• deafness;
  • attitudes;
  • genetic testing;
  • partner selection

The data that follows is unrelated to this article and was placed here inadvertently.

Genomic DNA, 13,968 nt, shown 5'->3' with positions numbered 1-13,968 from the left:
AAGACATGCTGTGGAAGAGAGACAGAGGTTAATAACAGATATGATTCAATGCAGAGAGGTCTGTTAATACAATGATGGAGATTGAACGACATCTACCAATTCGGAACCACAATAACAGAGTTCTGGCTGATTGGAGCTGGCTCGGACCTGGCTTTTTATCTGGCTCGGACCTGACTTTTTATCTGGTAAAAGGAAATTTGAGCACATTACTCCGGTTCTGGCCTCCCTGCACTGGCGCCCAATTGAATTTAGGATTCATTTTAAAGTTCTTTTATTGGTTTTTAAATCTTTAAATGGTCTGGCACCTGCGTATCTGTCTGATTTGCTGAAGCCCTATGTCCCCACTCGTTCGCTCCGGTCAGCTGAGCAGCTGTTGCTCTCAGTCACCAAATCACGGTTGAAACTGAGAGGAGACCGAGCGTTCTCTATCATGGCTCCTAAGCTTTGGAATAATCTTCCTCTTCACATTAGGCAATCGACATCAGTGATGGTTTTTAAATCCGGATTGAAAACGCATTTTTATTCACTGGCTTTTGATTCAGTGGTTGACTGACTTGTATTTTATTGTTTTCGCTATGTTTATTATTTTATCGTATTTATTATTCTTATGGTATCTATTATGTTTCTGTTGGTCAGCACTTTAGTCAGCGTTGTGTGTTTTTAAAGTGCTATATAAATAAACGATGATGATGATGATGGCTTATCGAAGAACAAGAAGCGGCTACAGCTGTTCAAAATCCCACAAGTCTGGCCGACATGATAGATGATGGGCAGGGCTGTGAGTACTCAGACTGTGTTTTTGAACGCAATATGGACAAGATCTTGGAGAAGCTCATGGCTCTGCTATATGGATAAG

Recent advances have made molecular genetic testing for several forms of deafness more widely available. Previous studies have examined the attitudes of the deaf towards genetic testing, including prenatal diagnosis. This study examines the attitudes of deaf college students towards universal newborn hearing screening, including molecular testing for specific forms of deafness, as well as the utilization of genetic test results for mate selection. We found that there may be differences in the attitudes of deaf individuals who associate closely with the deaf community (DC), and those who have equal involvement with both the deaf and hearing communities (EIC). The majority perceived newborn hearing screening for deafness to be helpful. However, more members of the EIC than the DC groups support newborn testing for genes for deafness. While there was reported interest in using genetic testing for partner selection, most participants reported they would not be interested in selecting a partner to have children with a specific hearing status. The results of this study point out important differences that genetic professionals should be aware of when counseling deaf individuals. © 2004 Wiley-Liss, Inc.